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FAFSA Completion Resources to Create a College-Going Culture

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Completing the Free Application for Federal Student Aid (FAFSA) is the most important thing a student can do to get money for college. Most students receive some type of financial aid, such as grants, work-study funds, federal student loans, and certain state-based aid. It’s free to fill out and could be a requirement for some schools and private scholarships. It’s for everyone! And it’s first-come, first-served so finish your FAFSA ASAP.

Another important acronym is the CADAA, which stands for the California Dream Act application. This allows undocumented students, DACA recipients (valid or expired), U Visa holders and students under Temporary Protected Status (TPS), who qualify for a non-resident exemption under Assembly Bill 540, Senate Bill 2000, and Senate Bill 68, to receive certain types of financial aid such as: private scholarships funded through public universities, state administered financial aid, university grants, community college fee waivers, and Cal Grants. In addition, the California Dream Act, allows eligible students to pay in-state tuition at any public college in California. 

“Schools that have high FAFSA/CADAA completion rates have created a school culture where the entire staff collectively comes together to create a goal, have conversations about financial aid in their classes, and embed this work in their curriculum. It’s a commitment to college-going access and ensuring every student thrives,” said San Diego County Superintendent of Schools Dr. Paul Gothold. “Every student deserves to graduate high school with options and that includes completing a four-year degree.”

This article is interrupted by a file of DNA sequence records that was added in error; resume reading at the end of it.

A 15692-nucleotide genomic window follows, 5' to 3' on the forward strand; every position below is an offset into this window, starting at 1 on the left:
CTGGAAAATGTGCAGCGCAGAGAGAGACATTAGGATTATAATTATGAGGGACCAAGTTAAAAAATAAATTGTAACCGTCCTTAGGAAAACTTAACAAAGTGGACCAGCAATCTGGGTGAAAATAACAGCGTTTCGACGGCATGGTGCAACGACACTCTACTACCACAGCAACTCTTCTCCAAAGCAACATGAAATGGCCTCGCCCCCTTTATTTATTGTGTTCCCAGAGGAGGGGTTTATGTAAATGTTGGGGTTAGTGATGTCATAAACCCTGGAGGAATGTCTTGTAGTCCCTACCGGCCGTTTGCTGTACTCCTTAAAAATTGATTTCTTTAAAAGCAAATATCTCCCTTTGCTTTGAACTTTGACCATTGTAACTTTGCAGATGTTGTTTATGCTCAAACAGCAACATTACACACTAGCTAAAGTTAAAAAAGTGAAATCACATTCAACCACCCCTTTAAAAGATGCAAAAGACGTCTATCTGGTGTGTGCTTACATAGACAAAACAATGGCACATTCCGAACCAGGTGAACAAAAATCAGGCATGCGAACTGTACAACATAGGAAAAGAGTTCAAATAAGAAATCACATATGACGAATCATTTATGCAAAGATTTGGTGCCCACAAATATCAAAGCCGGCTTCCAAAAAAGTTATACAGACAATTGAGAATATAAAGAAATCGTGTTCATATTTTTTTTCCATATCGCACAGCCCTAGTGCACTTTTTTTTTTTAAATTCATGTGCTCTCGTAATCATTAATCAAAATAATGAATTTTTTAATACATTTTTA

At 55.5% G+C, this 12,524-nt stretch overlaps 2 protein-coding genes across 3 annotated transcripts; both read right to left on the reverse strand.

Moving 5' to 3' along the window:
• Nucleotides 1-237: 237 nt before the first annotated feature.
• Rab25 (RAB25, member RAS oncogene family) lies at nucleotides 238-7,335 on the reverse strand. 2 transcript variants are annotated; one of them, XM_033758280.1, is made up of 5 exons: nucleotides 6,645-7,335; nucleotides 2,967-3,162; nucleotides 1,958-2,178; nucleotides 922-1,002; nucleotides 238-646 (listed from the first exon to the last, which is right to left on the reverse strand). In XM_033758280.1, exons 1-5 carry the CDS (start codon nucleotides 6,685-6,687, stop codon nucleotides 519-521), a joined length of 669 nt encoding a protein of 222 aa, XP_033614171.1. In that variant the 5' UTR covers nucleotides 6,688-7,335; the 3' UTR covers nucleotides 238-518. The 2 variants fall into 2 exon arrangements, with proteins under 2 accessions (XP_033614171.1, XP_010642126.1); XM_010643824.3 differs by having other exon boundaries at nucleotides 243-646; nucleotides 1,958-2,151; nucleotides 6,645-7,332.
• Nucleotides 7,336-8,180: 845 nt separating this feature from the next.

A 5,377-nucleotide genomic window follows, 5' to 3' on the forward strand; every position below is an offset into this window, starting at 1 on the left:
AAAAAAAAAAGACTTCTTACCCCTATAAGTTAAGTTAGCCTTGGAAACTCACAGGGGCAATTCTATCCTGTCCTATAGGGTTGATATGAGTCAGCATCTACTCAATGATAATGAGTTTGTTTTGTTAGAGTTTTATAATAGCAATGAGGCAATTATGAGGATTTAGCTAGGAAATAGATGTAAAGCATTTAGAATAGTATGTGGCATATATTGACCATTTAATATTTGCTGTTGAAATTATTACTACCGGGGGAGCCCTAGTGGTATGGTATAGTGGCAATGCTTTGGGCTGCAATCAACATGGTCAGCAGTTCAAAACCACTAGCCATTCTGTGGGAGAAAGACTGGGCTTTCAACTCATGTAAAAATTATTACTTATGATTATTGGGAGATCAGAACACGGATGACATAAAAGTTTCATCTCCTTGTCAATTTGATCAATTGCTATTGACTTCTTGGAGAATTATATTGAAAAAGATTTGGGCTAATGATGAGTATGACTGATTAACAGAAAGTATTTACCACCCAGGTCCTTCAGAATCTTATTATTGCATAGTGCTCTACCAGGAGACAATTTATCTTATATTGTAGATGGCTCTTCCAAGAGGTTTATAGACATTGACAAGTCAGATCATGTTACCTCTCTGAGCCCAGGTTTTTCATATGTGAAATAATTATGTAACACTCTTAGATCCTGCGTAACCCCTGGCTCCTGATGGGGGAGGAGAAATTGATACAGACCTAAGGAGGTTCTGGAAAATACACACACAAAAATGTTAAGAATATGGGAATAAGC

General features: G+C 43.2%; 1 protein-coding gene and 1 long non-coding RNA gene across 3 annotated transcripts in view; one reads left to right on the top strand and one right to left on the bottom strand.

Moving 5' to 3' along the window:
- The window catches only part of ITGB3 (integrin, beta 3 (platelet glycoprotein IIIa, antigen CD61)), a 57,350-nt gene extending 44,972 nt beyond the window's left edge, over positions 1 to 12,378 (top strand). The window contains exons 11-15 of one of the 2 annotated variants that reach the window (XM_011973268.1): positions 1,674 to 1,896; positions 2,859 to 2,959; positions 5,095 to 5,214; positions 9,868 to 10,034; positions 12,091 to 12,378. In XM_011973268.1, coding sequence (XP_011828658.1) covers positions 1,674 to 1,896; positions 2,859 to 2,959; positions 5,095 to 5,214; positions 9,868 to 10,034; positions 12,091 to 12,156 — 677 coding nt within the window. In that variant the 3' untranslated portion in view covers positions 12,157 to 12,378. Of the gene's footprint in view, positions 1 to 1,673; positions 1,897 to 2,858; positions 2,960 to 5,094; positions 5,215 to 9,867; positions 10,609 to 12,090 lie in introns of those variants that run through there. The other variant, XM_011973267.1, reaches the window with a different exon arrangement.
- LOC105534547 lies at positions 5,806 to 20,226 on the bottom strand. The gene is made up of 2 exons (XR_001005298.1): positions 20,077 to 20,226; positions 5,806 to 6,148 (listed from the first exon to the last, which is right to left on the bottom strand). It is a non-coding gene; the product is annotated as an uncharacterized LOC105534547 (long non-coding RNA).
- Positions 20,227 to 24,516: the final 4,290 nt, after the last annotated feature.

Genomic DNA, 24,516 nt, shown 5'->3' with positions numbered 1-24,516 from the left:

FAFSA Applications Open Oct. 1 

  1. Don’t wait! Create a Federal Student Aid (FSA) ID. The number assigned is used in place of a social security number and represents an electronic signature which is needed to submit the FAFSA/CADAA.
  2. Gather your documents.
  3. Sign and submit your FAFSA by March 2, 2023, for federal aid and Cal Grants

State Requirements for Local Educational Agencies

California Assembly Bill 469 requires a school district, county office of education, or charter school to ensure that a 12th-grade student who has not opted out, as specified, completes and submits a FAFSA or the CADAA.

Tips and Tools from US Department of Education

Professional Learning for Educators

Fall Frenzy Learning Series 

Fall Frenzy is a new professional learning series for school counselors with tools and resources from SDCOE and community partners for the month of October. It is designed as a one-stop shop with workshops, webinars, and useful forms on college and career readiness topics to support counselors as they help students through this process. It includes resources for our K-8 school counselors because we know that the earlier we begin conversations about college and career, the more prepared our students will be when they get to high school.

On-Demand Learning to Increase FAFSA Completions

Educators and counselors can find videos to watch and learn on-demand that feature tools, resources, and best practices for school counselors and other educators to support FAFSA completion and increase the number of students who complete the FAFSA and CADAA.

 


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